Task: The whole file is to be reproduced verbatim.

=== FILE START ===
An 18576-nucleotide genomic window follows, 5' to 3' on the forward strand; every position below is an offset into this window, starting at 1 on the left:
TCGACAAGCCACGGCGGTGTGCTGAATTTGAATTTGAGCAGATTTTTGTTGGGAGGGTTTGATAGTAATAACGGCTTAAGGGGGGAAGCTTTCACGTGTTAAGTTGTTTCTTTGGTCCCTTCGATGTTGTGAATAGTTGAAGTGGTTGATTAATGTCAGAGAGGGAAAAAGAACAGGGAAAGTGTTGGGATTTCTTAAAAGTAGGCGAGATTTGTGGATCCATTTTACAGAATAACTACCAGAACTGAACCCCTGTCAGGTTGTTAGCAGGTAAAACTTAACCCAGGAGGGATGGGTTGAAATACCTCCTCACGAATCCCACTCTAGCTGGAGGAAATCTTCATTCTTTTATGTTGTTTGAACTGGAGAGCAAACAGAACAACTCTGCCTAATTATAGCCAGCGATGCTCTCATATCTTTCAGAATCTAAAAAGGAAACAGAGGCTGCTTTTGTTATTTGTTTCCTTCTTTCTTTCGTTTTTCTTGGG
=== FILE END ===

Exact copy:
An 18576-nucleotide genomic window follows, 5' to 3' on the forward strand; every position below is an offset into this window, starting at 1 on the left:
TCGACAAGCCACGGCGGTGTGCTGAATTTGAATTTGAGCAGATTTTTGTTGGGAGGGTTTGATAGTAATAACGGCTTAAGGGGGGAAGCTTTCACGTGTTAAGTTGTTTCTTTGGTCCCTTCGATGTTGTGAATAGTTGAAGTGGTTGATTAATGTCAGAGAGGGAAAAAGAACAGGGAAAGTGTTGGGATTTCTTAAAAGTAGGCGAGATTTGTGGATCCATTTTACAGAATAACTACCAGAACTGAACCCCTGTCAGGTTGTTAGCAGGTAAAACTTAACCCAGGAGGGATGGGTTGAAATACCTCCTCACGAATCCCACTCTAGCTGGAGGAAATCTTCATTCTTTTATGTTGTTTGAACTGGAGAGCAAACAGAACAACTCTGCCTAATTATAGCCAGCGATGCTCTCATATCTTTCAGAATCTAAAAAGGAAACAGAGGCTGCTTTTGTTATTTGTTTCCTTCTTTCTTTCGTTTTTCTTGGG